How Nadiya Savchenko became Ukraine's Joan of Arc

She was her country's first female combat pilot, and stood trial in Moscow after being captured in eastern Ukraine. Now, she's taking on political corruption.

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The Podil district of Kyiv is a regenerated industrial area, full of old warehouses that have been transformed into art galleries. There are crumbling baroque buildings on many of the cobbled streets. Ukraine’s Batkivshchyna Party has its offices here – and it is here that I meet Nadiya Savchenko.

The 35-year-old politician is often called “Ukraine’s Joan of Arc”. When we meet, she has just ended a hunger strike highlighting the plight of political prisoners and survived an accident in which a drunk driver hit her car. Striding across the courtyard, soberly dressed in a shirt and trousers, with her military cap at an angle, she looks relaxed.

Savchenko was Ukraine’s first female combat pilot. She graduated from the Air Force University in Kharkiv in 2009. Five years later she was captured by pro-Russian separatists while serving in eastern Ukraine. She had volunteered to fight in the conflict in the Donbas region that followed Russia’s annexation of Crimea in 2014.

Savchenko stood trial in Moscow, where she addressed the court from a cage. She was sentenced to 22 years in prison for her alleged complicity in the deaths of two Russian journalists: prosecutors accused her of having guided a mortar strike on a Russian TV crew on 17 June 2014.

Savchenko was recognised around the world as a political prisoner. In December 2014, she began a hunger strike that lasted for 83 days. She refused to eat as guards fried potatoes and onions under her nose, until grave health concerns forced her to stop. She was released in May this year under a prisoner exchange between Ukraine and Russia. In Kyiv, she was welcomed as a hero. And abroad, the comparisons with Joan of Arc began.

When I ask Savchenko about the Russian tabloid Komsomolskaya Pravda’s view that she is “a killing machine in a skirt”, she laughs and denies ever hearing it. She has, however, heard that those in the West know her as “Joan”.

“It’s an honour to be compared with Joan of Arc,” she says. We are at her office, where a huge map of Ukraine dominates one wall. Her cap sits on the table between us.

While in prison, Savchenko was awarded the Hero of Ukraine medal by President Petro Poroshenko and was elected to parliament on the ticket of the former prime minister Yulia Tymoshenko’s Batkivshchyna Party. Both Angela Merkel and Joe Biden, the US vice-president, lobbied for her release. After her return, she declared to the Ukrainian people that she would serve as their president if called upon.

“My Hero of Ukraine medal didn’t change me,” she tells me. “Change will only come when the war is finished.” She adds: “The real heroes are those fighting for Ukraine.”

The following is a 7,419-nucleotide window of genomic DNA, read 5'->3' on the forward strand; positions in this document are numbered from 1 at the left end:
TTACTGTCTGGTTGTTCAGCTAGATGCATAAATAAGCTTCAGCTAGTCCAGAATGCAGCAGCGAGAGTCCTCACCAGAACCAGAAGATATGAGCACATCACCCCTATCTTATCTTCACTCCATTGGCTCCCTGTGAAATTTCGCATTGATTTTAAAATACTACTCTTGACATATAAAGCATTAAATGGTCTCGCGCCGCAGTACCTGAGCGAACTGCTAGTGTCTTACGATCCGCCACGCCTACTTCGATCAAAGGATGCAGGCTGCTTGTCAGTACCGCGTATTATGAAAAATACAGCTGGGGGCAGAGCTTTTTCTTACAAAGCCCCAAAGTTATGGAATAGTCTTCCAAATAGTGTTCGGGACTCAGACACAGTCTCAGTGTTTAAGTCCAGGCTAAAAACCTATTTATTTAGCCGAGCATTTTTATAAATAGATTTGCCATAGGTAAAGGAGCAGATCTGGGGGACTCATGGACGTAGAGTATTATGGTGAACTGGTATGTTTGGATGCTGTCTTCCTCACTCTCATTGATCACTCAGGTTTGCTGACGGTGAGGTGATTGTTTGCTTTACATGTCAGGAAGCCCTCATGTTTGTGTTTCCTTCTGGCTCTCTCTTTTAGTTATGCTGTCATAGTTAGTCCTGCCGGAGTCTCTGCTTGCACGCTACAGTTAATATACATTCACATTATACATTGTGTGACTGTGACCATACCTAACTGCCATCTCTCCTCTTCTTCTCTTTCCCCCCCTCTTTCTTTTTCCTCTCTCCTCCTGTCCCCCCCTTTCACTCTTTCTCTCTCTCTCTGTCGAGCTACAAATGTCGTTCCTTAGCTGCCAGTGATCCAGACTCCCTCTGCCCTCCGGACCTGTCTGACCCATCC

Savchenko was a prominent figure in the “Euromaidan” demonstrations, which began in Kyiv in late 2013 and called for closer integration with the European Union. After pro-Russia unrest began on Ukraine’s eastern border, Savchenko went to fight with the volunteer Aidar Battalion.

She joined the army at the age of 16 and was the only woman in her country’s peacekeeping troops in Iraq. She says it was her love of “speed and light” that prompted her to push for the right to become a pilot in the male-dominated post-Soviet world.

As for the origins of her toughness, Savchenko points to her family. “My father was working class and a communist. My mother worked in a sewing factory and was definitely not a communist. Her family had suffered as kulaks during collectivisation. “I was brought up in Kyiv and went to the only Ukrainian-speaking school in the area. I was raised in the ‘patriotic style’ and enjoyed reading stories of our Cossack heritage and Ukrainian folklore,” she recalls.

Savchenko’s mother was born in 1938, one of nine children and four of whose siblings died in the Holodomor, Stalin’s forced famine from 1932-33. At least three million people died. The memory is embedded in the Ukrainian psyche and in Savchenko’s family. It made her a fighter – on the battlefield and in parliament. Yet she has little political experience, and it is too early to judge whether she will succeed in her presidential ambitions. The next election is likely to be in March 2019.

For now, Savchenko says that tackling political corruption is more pressing. “Before becoming a politician, I realised that everything was bad and I didn’t know why it was so. Now I can see why, but I still don’t see how to tackle this.” She promises to end corruption with legislation that will change the system.

“The problem is that nothing works,” she says. “If you have one thing not working, like if you have a wound, you can cure it. But if the whole human body does not function, then it is extremely difficult to fix it.”

Asked about her ambitions, Savchenko is reluctant to commit solely to politics. “I may return to being a pilot or even become a war correspondent.”

Whether she’s in the air, on a battlefield, or in the presidential palace, Savchenko will be fighting for her country. And as with Joan of Arc, some will worship her for it while others vilify her.

This article appears in the 17 November 2016 issue of the New Statesman, Trump world